A longtime coach, teacher and administrator in the district, Hite will be a varsity head basketball coach for the first time.

The new head coach of the Manchester High School girls basketball team is not really a new coach at all.

Instead, it is a man whose name and face are quite familiar to many people in at the school and in the Manchester community.

Anthony J. "A.J." Hite, who has been at the high school for 24 years as a teacher, serving in administration and coaching boys basketball, has gotten the job. His hiring was approved by the Manchester Board of Education at its regular meeting Tuesday. He was chosen from an original list of 10 applicants.

The current Manchester resident and Barberton native, 47, succeeds Shawn Zavodeny, who resigned recently after serving for three seasons.

"I’m definitely excited to get this opportunity," Hite said. "I’m ready to get going. I know we can’t have open gyms and get the players onto the floor yet because of the coronavirus situation, but we’ll be ready when we’re permitted to do it."

School facilities in the Manchester district, along with those around the state, were closed last month and will remain so for the remainder of the academic year.

"Who knows when A.J. will be able to meet with the whole team, but we’re really happy with him taking over the program," Manchester Schools Superintendent James Robinson said. "He’s well-vested in the school system and well-respected. He knows the Manchester community. And he really knows basketball.

"So, we think he’s a great fit for the program."

This will be Hite’s first basketball head-coaching job at the high school, and his second head-coaching position overall there. He coached the Manchester boys track team for three years from 1997-99. He also was head coach of the Manchester Middle School eighth-grade boys basketball team for the 2015-16 season.

Hite has been an assistant boys varsity coach and junior varsity coach for 17 of the past 20 years under Gene Schindewolf.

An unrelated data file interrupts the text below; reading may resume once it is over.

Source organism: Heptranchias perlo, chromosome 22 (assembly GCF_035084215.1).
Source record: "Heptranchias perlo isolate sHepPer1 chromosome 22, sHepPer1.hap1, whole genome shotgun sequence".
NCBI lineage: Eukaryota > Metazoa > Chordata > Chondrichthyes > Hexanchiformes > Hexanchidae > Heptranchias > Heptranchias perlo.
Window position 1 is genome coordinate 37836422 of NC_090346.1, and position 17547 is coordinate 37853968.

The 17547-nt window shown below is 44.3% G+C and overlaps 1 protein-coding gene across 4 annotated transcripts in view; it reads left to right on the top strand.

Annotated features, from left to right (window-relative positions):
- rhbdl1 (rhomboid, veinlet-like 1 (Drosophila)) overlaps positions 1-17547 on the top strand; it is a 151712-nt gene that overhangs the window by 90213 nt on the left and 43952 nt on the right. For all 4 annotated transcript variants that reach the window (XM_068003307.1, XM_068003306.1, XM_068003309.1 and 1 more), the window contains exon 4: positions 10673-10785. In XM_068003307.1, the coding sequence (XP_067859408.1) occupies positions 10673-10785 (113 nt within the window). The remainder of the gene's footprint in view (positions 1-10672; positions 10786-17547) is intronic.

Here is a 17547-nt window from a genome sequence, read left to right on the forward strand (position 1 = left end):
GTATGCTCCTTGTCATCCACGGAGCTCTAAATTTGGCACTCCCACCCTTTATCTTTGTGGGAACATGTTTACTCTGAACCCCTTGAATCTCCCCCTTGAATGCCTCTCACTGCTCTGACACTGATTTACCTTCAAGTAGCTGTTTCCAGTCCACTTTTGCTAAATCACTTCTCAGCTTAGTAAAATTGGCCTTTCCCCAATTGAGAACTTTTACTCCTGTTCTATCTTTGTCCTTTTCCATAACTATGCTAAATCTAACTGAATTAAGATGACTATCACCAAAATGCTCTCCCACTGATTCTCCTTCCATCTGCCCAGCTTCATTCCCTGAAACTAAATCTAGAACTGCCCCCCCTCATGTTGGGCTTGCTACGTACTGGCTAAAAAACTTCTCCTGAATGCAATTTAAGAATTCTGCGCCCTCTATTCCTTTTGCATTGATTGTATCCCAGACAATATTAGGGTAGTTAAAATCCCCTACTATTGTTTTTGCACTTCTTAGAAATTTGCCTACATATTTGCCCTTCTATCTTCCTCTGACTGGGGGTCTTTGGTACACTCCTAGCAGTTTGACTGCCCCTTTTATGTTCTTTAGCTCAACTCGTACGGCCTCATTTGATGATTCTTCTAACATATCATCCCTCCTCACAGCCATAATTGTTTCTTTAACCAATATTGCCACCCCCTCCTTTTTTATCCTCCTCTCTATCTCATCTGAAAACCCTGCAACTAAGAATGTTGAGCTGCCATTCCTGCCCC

"I had a lot of responsibility under Gene. He let me do a lot of things that most assistants don’t get to do," said Hite, who is currently an English teacher and has also served as assistant principal and athletics director at Manchester.

Hite said as he got older, "I kind of thought it wasn’t going to happen with me being a head basketball coach. And I was OK with that. I was enjoying being an assistant coach."

The girls basketball coaching opening was posted at about the same time that the Manchester boys team was finishing its season with a last-second loss to Wellington in the sectional tournament.

"After about a day of two, I kind of tentatively put my name on the list of those people interested," Hite said. "But before I officially put my name into the mix, I wanted to go home and talk it over with my family over the weekend to see what they thought. They liked the idea, so I went after it."

Included in that conversation along with his wife, Amy, and their son, Dominic, who was a senior at Manchester this year, was their daughter, Corinne, who was a freshman on this past season’s team.

"I told her, ‘You’re going to be playing for your dad, so it’s going to be different,’ " Hite said. "She was OK with it."

Hite has never coached his daughter in basketball. He did coach her in travel softball last summer. She is also a member of the Manchester girls softball team.

"A.J. made it clear to us – three times, if I’m not mistaken -- in our conversations with him that he wanted to be in this for the long haul, not just for the time that his daughter is playing," Robinson said.

Added Hite, "I’m not going to leave after she graduates. Manchester is a place where coaches tend to stay a long time. I want to stay a long time, too. I want to keep doing this."

The Panthers have struggled for the last four seasons. They will return almost everyone from a team that finished 10-14 overall and 3-9 in the Principals Athletic Conference this year.

"The cupboard is definitely not bare. This is not a rebuilding job," Hite said. "We’ve got a good group here at the high school, and we have a good group coming up from the middle school. The eighth-grade team played for the PAC tournament championship."

Before the recent varsity struggles, the Panthers had been the dominant team in the PAC for most of the previous 15 seasons under coaches Bob Eckert and Tucker Pappas.

"There’s real tradition here. We know that, and we respect that and what those teams did for so long," said Hite, who will have as assistant coaches the husband-and-wife duo of Duane and Loralee Daily and former Panthers point guard Grier Cowles. "We want to get back to that, but it won’t be easy because the PAC is strong. There are good coaches throughout it, and a lot of talent, so we’re going to have to be ready to play. We have some ideas on what we’d like to do, but again, we’re going to have to wait to start working on any of that.

"But whatever we do, this has to be fun for everybody involved. We want the girls to enjoy playing. That’s important."

Perhaps the only thing Hite is really worried about is the seating arrangement on the bench once the season starts.

"I’ve been an assistant coach for so long that at first, I’m probably going to take the second seat in from the front," Hite said. "Then I’m going to realize, ‘Oh, I’m the head coach now, so I guess I have to move over a spot.’ "